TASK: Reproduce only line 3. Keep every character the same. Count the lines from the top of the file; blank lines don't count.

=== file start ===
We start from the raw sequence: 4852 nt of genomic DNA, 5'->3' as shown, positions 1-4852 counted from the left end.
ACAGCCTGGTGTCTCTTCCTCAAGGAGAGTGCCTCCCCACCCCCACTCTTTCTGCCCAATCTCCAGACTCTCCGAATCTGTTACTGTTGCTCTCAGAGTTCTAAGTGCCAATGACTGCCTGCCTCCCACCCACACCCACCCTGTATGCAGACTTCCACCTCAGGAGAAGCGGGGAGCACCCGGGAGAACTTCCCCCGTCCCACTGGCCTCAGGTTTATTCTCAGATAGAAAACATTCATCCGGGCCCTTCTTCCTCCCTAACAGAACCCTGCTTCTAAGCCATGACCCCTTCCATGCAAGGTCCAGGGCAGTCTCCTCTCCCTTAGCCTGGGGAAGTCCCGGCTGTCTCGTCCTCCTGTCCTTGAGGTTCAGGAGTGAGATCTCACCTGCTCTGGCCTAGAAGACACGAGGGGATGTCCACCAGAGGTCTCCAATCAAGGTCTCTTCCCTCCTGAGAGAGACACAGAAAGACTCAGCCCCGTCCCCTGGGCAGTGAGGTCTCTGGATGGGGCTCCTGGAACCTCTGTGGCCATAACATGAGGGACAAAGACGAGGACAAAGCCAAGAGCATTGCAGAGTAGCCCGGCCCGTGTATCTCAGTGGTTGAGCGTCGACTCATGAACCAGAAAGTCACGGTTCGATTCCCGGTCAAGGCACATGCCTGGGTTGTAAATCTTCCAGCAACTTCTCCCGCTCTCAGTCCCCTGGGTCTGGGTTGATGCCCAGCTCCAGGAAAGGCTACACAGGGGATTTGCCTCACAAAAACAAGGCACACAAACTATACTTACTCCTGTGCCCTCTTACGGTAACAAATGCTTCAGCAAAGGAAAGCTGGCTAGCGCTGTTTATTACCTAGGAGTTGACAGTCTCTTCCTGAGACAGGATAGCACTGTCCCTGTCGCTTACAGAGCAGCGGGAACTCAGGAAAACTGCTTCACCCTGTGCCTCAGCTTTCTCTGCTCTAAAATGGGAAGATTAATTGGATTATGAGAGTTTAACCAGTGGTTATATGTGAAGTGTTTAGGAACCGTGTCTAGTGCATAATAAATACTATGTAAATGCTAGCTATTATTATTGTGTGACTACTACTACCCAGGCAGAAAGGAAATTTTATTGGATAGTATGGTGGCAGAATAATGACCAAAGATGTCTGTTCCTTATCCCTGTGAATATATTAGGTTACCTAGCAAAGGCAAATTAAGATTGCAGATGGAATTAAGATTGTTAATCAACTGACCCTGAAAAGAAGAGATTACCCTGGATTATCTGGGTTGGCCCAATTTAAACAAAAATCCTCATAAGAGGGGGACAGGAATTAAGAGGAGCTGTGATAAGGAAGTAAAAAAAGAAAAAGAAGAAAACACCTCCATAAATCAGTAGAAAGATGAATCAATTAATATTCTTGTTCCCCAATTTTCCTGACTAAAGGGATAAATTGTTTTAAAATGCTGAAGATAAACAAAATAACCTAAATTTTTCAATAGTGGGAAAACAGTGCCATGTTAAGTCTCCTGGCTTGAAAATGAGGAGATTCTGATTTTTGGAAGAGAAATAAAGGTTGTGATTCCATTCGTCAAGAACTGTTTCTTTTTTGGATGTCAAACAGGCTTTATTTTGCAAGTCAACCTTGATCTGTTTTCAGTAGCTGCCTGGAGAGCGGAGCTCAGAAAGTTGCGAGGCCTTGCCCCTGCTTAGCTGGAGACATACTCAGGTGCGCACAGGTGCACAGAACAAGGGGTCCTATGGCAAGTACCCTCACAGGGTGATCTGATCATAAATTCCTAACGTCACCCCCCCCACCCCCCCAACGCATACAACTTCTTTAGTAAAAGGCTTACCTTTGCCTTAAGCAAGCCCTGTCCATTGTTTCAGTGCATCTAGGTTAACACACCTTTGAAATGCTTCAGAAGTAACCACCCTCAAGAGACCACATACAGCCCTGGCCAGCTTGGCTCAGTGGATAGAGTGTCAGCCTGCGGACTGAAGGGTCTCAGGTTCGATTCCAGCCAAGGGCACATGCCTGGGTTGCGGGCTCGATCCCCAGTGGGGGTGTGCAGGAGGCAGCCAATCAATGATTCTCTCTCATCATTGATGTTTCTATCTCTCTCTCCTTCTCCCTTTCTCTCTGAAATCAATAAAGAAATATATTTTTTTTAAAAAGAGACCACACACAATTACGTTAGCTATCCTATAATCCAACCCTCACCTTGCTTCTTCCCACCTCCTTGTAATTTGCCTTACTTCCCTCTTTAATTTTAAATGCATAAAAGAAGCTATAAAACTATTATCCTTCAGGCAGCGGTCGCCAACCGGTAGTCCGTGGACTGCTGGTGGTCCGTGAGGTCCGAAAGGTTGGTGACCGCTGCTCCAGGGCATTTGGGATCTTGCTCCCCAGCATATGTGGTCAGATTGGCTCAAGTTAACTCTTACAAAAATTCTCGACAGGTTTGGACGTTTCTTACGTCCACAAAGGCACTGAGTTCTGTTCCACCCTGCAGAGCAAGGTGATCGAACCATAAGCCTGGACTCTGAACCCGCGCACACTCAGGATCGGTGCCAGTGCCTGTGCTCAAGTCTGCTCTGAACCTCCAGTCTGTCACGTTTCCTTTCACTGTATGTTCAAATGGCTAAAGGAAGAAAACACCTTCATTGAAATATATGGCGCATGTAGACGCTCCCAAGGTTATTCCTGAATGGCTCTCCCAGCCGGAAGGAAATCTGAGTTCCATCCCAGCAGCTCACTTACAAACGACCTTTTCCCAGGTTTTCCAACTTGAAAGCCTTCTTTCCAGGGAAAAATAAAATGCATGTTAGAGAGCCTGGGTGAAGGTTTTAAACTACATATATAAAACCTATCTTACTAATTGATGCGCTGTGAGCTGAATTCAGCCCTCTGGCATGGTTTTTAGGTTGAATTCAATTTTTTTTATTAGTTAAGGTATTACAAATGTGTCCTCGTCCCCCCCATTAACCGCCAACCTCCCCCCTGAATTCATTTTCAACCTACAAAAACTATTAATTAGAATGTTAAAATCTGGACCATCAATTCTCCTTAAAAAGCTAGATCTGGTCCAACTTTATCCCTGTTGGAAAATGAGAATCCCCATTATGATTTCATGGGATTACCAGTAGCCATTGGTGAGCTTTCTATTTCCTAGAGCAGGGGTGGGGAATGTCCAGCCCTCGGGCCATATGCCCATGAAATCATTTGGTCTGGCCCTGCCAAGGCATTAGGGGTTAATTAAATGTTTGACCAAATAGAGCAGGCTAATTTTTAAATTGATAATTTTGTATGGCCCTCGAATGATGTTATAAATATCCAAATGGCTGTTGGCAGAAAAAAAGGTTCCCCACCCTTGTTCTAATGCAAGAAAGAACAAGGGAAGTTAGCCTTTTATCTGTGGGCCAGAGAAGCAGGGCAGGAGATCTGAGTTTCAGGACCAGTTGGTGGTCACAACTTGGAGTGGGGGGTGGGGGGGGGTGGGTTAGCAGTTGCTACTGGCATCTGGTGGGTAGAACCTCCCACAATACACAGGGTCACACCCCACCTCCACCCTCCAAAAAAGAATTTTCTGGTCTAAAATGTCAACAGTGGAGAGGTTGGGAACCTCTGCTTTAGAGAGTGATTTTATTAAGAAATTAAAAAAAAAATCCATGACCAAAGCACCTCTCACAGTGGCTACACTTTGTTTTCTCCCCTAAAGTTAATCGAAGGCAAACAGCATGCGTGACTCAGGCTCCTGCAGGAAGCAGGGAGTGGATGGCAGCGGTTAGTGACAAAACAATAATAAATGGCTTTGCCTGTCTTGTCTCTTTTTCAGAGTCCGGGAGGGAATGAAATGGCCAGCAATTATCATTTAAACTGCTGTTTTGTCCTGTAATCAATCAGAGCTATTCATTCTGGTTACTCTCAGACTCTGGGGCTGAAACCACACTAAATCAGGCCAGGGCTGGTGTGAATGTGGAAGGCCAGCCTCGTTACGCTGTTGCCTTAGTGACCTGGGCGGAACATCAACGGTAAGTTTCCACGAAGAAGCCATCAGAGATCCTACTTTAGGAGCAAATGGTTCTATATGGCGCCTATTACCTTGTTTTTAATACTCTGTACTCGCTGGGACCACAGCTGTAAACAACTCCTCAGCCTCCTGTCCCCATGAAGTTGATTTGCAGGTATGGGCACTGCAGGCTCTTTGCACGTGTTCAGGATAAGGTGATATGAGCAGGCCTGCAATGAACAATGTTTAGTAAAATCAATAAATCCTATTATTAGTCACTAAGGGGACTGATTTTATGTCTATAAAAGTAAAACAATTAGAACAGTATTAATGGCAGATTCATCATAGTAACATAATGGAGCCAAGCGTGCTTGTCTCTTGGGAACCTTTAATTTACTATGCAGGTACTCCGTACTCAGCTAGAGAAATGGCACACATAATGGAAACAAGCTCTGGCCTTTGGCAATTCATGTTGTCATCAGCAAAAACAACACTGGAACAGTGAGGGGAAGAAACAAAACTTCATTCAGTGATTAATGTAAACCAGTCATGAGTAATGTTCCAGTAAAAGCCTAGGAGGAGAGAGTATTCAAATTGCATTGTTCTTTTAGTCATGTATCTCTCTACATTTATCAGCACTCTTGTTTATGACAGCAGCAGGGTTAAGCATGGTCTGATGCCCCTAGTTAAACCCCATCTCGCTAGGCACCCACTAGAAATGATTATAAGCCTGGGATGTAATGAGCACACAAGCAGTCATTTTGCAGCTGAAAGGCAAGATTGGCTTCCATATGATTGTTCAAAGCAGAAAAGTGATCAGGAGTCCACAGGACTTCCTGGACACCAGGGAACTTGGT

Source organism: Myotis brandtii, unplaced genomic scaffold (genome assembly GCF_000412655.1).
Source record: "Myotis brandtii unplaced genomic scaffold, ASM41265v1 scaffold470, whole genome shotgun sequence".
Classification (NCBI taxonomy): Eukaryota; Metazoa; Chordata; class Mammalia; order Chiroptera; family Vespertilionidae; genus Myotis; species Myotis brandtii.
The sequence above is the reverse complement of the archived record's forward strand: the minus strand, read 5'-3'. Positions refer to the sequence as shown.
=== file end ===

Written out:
Source organism: Myotis brandtii, unplaced genomic scaffold (genome assembly GCF_000412655.1).